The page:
"This was a big project, and several hundred people worked on it to varying degrees. A lot of people at UC Merced worked really hard on it, including Tom Bustos, the library's director of library technology," said Barclay, who was on the committee overseeing the project.

While library staff reiterate that the new search system is simple to use, students, faculty, staff and community members may still have questions. Barclay said instructional materials and resources are being developed. In the meantime, anyone with questions is encouraged to use the "Ask A Librarian" feature on the library's website; the chat service is available 24/7. Questions can also be asked via phone, email and Zoom videoconferencing.

Patience is a virtue

Returning to campus is exciting but could prove to be stressful as well, especially after having attended classes virtually for more than a year. Library staff are asking for patience as the university community reunites in person. About 25 student assistants made up library services, but that number went down to five once the library closed. Now, some 20 new student workers are being trained on the new system, but they, along with the rest of the library staff, are available to help and answer any questions.

Scott said staff members will wear facial coverings and follow the UC's directives on COVID-19 protocols. Visitors will notice that collaborative workrooms are closed, but that's because they are being renovated.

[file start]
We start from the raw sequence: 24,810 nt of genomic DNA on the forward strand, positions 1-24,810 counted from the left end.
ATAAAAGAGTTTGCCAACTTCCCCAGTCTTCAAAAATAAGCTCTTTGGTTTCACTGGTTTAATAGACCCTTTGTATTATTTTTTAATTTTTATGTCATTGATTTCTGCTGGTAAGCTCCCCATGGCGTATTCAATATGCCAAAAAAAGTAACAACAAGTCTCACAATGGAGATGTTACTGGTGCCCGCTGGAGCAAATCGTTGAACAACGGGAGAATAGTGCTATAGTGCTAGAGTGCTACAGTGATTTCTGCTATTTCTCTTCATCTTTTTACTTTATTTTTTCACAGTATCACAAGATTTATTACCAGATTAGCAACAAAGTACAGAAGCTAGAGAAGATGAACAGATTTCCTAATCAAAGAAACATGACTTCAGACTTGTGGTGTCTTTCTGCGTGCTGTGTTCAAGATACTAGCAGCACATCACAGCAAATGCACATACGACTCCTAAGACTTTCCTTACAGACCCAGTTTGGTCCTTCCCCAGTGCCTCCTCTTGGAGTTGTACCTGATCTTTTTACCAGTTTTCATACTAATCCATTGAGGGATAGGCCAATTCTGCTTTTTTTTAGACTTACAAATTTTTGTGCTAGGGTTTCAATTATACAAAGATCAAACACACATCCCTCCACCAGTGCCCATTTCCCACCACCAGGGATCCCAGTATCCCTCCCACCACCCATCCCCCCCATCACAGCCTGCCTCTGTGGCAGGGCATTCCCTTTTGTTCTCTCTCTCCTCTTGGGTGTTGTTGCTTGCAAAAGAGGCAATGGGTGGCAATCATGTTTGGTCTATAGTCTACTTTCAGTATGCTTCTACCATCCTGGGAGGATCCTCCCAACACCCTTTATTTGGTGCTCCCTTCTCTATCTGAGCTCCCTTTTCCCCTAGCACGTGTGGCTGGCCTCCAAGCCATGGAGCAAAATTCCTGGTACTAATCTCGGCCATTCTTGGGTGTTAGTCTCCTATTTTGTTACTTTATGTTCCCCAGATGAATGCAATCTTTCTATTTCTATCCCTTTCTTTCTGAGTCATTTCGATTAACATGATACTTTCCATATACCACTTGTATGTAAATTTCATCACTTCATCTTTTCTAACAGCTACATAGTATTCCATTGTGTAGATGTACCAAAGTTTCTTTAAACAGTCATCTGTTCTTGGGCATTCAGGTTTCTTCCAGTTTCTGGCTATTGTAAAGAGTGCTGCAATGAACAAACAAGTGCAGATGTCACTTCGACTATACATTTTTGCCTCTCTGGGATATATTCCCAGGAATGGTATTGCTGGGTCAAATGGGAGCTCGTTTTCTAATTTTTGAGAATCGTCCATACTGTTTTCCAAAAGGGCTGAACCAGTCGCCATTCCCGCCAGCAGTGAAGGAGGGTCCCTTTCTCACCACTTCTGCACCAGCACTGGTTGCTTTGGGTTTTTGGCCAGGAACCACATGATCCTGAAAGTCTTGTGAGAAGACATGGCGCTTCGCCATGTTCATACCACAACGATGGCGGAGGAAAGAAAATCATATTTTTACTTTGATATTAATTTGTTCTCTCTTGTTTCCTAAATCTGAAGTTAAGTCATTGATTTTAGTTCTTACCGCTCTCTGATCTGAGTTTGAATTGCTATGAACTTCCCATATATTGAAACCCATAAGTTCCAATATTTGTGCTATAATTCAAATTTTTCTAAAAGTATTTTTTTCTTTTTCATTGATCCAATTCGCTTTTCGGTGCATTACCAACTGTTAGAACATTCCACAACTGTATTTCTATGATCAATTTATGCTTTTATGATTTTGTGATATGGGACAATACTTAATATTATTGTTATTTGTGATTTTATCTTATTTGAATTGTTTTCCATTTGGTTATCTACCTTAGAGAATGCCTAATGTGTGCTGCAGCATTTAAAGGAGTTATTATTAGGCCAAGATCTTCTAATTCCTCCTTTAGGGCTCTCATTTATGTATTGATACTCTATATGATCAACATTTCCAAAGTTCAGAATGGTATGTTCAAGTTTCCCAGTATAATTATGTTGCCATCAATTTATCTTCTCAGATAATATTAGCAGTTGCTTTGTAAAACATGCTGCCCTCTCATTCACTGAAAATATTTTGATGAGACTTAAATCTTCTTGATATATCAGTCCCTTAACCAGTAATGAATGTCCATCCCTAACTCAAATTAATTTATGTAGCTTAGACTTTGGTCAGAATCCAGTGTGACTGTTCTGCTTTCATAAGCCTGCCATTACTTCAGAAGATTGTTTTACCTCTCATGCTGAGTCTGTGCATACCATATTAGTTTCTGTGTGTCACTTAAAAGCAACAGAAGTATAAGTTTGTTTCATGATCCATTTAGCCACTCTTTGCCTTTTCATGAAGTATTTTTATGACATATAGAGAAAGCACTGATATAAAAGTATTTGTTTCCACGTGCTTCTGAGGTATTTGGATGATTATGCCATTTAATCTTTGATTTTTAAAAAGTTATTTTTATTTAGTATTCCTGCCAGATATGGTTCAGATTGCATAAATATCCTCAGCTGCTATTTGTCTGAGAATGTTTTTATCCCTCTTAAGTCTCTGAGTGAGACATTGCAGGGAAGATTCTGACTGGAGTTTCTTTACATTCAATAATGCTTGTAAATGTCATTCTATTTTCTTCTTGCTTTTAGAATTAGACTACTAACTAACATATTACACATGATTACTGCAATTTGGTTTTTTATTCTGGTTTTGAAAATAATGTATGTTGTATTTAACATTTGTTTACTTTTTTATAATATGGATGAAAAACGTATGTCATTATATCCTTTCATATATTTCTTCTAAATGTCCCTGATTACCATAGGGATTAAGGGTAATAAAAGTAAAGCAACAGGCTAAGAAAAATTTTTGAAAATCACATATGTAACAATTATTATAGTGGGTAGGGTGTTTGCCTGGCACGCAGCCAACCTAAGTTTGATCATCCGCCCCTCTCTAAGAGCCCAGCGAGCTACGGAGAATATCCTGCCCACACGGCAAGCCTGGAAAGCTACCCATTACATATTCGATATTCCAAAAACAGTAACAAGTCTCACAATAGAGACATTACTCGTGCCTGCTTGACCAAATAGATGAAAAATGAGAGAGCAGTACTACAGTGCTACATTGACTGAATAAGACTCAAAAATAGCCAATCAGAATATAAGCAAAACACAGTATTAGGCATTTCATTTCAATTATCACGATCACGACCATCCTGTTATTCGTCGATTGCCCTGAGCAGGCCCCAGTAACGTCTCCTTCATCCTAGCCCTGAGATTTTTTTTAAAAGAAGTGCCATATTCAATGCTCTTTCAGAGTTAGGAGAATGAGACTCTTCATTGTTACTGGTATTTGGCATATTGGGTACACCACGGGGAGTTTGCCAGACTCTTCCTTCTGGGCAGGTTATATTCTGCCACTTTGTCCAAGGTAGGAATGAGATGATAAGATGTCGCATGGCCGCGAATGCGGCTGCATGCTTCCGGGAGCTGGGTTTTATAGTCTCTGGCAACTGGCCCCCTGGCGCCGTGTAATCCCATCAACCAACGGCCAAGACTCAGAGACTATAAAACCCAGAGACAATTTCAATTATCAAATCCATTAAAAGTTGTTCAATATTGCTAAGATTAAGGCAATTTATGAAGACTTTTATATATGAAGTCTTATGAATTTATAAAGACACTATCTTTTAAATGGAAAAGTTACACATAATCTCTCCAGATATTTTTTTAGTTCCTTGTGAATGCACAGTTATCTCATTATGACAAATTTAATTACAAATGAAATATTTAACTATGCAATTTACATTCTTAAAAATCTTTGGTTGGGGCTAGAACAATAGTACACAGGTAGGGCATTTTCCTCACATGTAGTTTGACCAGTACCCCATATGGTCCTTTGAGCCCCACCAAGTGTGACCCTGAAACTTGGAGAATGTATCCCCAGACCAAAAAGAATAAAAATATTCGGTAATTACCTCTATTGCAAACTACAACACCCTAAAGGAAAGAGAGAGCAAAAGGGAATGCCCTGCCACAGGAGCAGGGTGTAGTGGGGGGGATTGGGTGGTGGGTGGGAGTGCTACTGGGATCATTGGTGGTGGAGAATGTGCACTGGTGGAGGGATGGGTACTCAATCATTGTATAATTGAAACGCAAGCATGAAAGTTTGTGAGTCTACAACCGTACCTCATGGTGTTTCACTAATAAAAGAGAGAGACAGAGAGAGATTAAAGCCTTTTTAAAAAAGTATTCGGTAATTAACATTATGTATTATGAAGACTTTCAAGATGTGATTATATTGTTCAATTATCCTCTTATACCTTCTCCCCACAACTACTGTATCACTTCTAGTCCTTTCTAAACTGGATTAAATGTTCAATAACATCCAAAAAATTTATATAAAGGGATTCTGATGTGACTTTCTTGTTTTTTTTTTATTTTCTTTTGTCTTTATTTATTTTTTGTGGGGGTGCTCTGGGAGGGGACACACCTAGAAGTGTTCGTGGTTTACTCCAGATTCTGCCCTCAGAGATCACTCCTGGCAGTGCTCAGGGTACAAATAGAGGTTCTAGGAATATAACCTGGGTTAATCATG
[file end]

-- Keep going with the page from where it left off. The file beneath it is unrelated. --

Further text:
The UC Merced Library will be open on a modified schedule starting Aug. 16, and its hours will expand on Aug. 25.

Fall semester hours:

Aug. 16–24
Monday to Friday: 9 a.m. – 3 p.m.
Weekend: Closed
Lantern, first floor: open 24/7

Aug. 25–Dec. 17
Sunday: noon – 8 p.m.
Monday: 7 a.m. – midnight
Tuesday: 7 a.m. – midnight
Wednesday: 7 a.m. – midnight
Thursday: 7 a.m. – midnight
Friday: 7 a.m. – 6 p.m.
Saturday: closed
Lantern, first floor: open 24/7

Monday, Sept. 6: closed in observance of Labor Day
Thursday, Nov. 11: closed in observance of Veterans Day
Wednesday, Nov. 24: open 8 a.m. – 3 p.m.
Thursday, Nov. 25 and Friday, Nov. 26: closed in observance of Thanksgiving Day

For more information about hours of operation and services, visit the library's website.

Juan Flores
Media Contact
Public Information Officer
Office: (562) 201-7317